Whether you’re sending an email to a prospective customer, communicating with an editor, or sending an idea to your boss, there is a proper way to express yourself.
In many ways, sending someone a business-related email is no different than sending any other piece of business correspondence. Therefore, you should be mindful to communicate your points concisely and clearly. Don’t send emails that require your recipient to scroll down 3 pages just to read your whole message. Think in terms of memo writing.
Here are some additional points to consider when sending emails:
• Subject line–make it count! To ensure your email gets read, add a meaningful title to your subject line. If you and your correspondent have been going back and forth for a few emails, make sure you change your subject line accordingly if the subject has been altered from its original.
• Don’t be “tone deaf.” Emails are very easy to misinterpret, as is any written correspondence. You have no immediate feedback from your recipient as you would if you were talking with that person face to face or over the phone. It’s not unusual for an innocent email to get inferred incorrectly. To help avoid this, after you’ve written your email, read it back to yourself out loud, and make sure there’s nothing that may be interpreted wrongly or perceived as rude or harsh.
Even if you have some concise directions for your recipient, you can soften the blow by using well-placed “pleases” and “thank-yous.” It will go a long way to ensure you don’t come across harshly.
• Increase readability. Make your emails easier to digest and read by incorporating bullets, white space, short paragraphs, or other ways to break up the text. Nothing elicits groaning more than opening an email that is nothing but solid text, all single spaced, with no paragraph breaks!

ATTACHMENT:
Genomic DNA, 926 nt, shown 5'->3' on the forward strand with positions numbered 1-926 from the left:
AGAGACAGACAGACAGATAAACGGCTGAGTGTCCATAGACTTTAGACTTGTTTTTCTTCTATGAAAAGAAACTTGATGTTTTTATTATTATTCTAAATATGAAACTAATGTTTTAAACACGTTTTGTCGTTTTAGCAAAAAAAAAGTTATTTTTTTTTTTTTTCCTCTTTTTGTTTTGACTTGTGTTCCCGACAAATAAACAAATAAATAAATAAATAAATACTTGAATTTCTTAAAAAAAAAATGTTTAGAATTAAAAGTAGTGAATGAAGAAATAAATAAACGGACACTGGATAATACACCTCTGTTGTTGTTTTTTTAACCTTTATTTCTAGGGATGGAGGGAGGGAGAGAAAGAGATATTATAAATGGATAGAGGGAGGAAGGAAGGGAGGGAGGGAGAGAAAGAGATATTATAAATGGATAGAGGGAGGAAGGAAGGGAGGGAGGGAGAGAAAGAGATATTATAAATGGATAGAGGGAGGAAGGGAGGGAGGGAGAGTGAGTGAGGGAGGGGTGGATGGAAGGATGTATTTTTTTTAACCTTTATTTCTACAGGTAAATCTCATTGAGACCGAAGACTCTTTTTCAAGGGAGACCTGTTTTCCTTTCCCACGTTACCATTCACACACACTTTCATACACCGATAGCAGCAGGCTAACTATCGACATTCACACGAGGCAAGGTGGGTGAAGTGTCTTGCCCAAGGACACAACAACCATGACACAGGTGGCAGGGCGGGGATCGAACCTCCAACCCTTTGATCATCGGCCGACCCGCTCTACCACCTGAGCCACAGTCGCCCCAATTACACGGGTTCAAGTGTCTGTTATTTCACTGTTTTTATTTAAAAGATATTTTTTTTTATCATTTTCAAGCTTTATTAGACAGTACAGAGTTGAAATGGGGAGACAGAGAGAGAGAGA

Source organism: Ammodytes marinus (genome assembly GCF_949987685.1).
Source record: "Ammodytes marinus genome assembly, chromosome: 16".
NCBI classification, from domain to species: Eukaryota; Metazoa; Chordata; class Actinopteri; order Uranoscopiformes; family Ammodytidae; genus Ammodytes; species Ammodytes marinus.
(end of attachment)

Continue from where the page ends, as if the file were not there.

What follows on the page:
• Be organized. If you have a lot of material to cover in your email, it’s worth the time to outline and organize your thoughts before you dive into writing. You don’t want your emails to ramble on with no apparent direction, as you run the risk of losing your audience.
• Use the BCC feature. When sending or forwarding group emails, you may want to use the Blind Carbon Copy feature. This will solve two problems. First, your recipients won’t have to scroll through a long list of addresses just to get to the actual message. Second, you won’t be inviting potential scammers to gain access to your recipients’ addresses.
• Pause before sending. How many times have you accidentally sent your email to the wrong person or wish you could hit a “cancel” button immediately after you’ve hit “send”? We’ve all done it. Especially if you’ve just written an emotionally charged email, it’s easy to fire it off before taking a second look at it. This is very dangerous!
Check not only the content itself, but make sure the recipients you are sending the email to are correct. If your recipient is in your address book and your email automatically finishes the person’s name, it’s easy to think it’s going to one person when it’s actually going to someone else if you don’t confirm that the address is correct.
Be sure there’s nothing contained in your email that you wouldn’t want the world to see. Your information may end up places you’ve never dreamed of, and it may come back to haunt you. Companies typically save all their employees’ email messages (even the deleted ones), so you never know who may read your mail or when you may see it again. Be safe and protect yourself.
How about you? Do you have any embarrassing email stories you’d like to share? I’d love to hear about them. You just might give us all some ideas of what not to do!